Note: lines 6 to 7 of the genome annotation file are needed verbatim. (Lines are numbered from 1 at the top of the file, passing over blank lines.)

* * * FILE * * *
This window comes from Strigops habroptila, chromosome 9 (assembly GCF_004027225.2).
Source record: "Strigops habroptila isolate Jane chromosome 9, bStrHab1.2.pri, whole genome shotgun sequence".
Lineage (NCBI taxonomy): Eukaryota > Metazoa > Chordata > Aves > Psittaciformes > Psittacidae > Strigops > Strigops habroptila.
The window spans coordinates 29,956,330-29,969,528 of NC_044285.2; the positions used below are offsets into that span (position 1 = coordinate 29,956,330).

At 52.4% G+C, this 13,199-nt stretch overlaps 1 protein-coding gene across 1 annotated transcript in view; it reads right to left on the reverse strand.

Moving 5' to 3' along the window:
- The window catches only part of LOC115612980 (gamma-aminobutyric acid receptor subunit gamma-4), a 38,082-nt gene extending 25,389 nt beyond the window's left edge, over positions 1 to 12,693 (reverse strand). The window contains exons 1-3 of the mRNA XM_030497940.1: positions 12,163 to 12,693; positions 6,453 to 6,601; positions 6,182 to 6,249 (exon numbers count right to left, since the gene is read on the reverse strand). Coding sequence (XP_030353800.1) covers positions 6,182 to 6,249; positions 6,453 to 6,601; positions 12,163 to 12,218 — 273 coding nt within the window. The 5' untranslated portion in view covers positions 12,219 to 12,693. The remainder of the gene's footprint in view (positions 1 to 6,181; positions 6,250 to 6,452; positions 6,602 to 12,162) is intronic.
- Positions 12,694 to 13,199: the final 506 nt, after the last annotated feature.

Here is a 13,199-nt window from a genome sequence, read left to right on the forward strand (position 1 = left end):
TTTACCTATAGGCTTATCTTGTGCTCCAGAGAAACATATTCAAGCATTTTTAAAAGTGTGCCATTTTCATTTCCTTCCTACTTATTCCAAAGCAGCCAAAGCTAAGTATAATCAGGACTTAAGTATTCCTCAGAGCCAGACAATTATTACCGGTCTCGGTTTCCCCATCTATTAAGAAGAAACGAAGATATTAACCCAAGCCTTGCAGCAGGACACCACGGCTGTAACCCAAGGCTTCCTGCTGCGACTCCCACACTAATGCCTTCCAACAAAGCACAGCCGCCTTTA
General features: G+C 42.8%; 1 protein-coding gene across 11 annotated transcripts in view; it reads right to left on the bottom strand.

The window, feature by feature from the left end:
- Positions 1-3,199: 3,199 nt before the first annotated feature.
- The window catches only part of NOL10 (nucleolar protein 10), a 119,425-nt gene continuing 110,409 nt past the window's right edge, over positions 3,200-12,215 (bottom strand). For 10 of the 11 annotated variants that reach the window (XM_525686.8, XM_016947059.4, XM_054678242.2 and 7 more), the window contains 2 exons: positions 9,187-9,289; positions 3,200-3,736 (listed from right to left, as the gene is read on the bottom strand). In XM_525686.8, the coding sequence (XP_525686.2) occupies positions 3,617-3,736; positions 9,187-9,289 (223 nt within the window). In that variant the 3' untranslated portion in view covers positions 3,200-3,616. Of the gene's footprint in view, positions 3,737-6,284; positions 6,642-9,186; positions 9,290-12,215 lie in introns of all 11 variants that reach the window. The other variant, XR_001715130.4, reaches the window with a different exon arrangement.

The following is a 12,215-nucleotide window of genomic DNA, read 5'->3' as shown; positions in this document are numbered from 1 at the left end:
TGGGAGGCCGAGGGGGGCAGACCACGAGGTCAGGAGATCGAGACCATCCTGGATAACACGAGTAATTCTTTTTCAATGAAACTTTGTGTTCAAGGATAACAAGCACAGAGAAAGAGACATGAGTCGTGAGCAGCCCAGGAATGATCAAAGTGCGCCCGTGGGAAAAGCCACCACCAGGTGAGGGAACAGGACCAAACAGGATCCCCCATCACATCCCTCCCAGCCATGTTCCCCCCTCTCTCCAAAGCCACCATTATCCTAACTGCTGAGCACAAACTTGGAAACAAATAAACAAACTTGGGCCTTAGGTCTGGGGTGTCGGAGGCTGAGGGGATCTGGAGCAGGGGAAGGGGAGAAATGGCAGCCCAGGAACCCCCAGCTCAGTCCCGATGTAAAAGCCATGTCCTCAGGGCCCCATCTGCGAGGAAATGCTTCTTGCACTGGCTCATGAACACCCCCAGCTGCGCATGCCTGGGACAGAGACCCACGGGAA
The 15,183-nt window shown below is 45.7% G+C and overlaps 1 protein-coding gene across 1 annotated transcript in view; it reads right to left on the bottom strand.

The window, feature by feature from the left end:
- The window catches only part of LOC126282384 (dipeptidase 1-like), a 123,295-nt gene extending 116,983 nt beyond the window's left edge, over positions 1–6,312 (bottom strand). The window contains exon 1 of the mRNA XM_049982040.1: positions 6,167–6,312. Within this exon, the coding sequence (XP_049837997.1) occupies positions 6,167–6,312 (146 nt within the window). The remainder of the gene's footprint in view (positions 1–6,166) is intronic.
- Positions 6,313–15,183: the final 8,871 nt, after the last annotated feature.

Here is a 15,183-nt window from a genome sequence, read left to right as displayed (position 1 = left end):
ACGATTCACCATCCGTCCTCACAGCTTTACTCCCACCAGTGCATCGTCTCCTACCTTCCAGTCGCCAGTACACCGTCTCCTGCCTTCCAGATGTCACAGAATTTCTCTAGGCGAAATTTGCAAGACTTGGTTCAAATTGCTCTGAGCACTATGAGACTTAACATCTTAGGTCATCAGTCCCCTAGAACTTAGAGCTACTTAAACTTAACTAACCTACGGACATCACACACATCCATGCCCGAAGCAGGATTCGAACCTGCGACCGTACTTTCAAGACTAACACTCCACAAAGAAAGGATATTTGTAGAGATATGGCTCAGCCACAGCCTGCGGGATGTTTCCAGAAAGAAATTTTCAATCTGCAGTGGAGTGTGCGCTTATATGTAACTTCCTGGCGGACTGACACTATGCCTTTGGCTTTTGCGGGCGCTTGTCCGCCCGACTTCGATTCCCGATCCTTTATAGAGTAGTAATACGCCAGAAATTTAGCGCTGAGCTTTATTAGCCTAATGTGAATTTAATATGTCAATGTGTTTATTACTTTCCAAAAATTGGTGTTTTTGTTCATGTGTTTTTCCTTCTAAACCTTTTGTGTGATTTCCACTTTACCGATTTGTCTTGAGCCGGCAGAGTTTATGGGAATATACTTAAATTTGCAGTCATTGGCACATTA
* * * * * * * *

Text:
Moving 5' to 3' along the window:
- The window catches only part of LOC115612980 (gamma-aminobutyric acid receptor subunit gamma-4), a 38,082-nt gene extending 25,389 nt beyond the window's left edge, over positions 1 to 12,693 (reverse strand). The window contains exons 1-3 of the mRNA XM_030497940.1: positions 12,163 to 12,693; positions 6,453 to 6,601; positions 6,182 to 6,249 (exon numbers count right to left, since the gene is read on the reverse strand). Coding sequence (XP_030353800.1) covers positions 6,182 to 6,249; positions 6,453 to 6,601; positions 12,163 to 12,218 — 273 coding nt within the window. The 5' untranslated portion in view covers positions 12,219 to 12,693. The remainder of the gene's footprint in view (positions 1 to 6,181; positions 6,250 to 6,452; positions 6,602 to 12,162) is intronic.